A scholar who uncovered extensive Civil War records handwritten by Walt Whitman unveiled his findings Tuesday at the National Archives, saying they can reveal how the famous author's work as a government clerk influenced his poetry and life.
Literature Professor Kenneth Price of the University of Nebraska-Lincoln made an early discovery in 2008 and kept searching on eight different trips to the Archives II facility in College Park, Md. He eventually identified 3,000 documents Whitman wrote as a clerk in the U.S. Attorney General's office.
"It's a fascinating insight onto the Civil War, other than the battles and the generals, of a major literary and intellectual figure," Price said Tuesday.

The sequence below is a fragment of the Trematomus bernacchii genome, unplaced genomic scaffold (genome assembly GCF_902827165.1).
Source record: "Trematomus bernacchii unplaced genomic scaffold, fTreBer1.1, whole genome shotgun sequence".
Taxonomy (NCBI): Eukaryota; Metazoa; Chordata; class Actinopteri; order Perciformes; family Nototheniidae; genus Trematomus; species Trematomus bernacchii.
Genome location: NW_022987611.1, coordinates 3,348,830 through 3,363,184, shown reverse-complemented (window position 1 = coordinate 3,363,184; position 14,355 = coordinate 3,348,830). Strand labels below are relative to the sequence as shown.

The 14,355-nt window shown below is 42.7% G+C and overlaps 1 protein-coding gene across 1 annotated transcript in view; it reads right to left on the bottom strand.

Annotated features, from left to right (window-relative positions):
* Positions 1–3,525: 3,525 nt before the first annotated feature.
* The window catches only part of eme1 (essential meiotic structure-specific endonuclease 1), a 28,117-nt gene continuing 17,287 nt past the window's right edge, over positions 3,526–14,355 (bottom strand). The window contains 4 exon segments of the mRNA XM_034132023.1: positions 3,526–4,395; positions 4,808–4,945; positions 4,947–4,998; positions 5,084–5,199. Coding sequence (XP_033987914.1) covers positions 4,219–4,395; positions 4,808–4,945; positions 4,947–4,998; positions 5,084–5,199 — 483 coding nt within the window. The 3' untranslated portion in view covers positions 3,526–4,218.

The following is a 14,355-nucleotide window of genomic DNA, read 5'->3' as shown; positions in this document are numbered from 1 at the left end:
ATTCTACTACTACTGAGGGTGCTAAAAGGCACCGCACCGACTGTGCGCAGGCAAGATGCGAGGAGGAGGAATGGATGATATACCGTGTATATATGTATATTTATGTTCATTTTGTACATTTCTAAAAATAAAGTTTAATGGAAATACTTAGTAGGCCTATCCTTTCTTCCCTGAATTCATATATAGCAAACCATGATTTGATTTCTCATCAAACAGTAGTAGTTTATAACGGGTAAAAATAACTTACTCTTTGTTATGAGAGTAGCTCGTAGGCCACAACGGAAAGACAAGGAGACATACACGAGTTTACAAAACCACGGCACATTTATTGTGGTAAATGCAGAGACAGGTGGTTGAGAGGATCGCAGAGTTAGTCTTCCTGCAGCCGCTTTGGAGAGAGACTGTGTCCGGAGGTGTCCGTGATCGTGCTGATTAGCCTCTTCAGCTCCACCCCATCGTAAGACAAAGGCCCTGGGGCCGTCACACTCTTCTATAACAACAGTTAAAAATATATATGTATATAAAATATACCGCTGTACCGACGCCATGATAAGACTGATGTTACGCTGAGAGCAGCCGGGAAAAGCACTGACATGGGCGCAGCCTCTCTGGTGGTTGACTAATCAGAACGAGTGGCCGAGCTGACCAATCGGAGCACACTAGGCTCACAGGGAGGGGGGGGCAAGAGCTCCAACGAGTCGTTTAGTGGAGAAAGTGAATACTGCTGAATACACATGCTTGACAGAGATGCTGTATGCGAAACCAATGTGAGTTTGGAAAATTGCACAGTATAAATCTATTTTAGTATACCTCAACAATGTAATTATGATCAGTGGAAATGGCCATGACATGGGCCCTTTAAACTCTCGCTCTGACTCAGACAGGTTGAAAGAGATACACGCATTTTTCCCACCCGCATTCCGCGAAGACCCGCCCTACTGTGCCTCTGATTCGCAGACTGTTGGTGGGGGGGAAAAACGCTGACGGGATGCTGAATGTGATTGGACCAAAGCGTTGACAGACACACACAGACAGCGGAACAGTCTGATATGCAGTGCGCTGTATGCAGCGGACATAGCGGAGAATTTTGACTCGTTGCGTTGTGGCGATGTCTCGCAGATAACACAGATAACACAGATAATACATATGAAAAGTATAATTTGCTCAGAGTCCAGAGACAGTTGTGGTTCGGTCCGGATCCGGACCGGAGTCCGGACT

Whitman's government work has mostly been glossed over by biographers. Many references suggested he was casual about the position, working a few hours and leaving when he wanted, Price said. The amount of material he produced, though, was "staggering" and must have been a serious undertaking, Price said.
Whitman lived in Washington for 10 years during the Civil War and the postwar years of Reconstruction. He was known for visiting thousands of wounded soldiers from both North and South, at times drafting letters for them.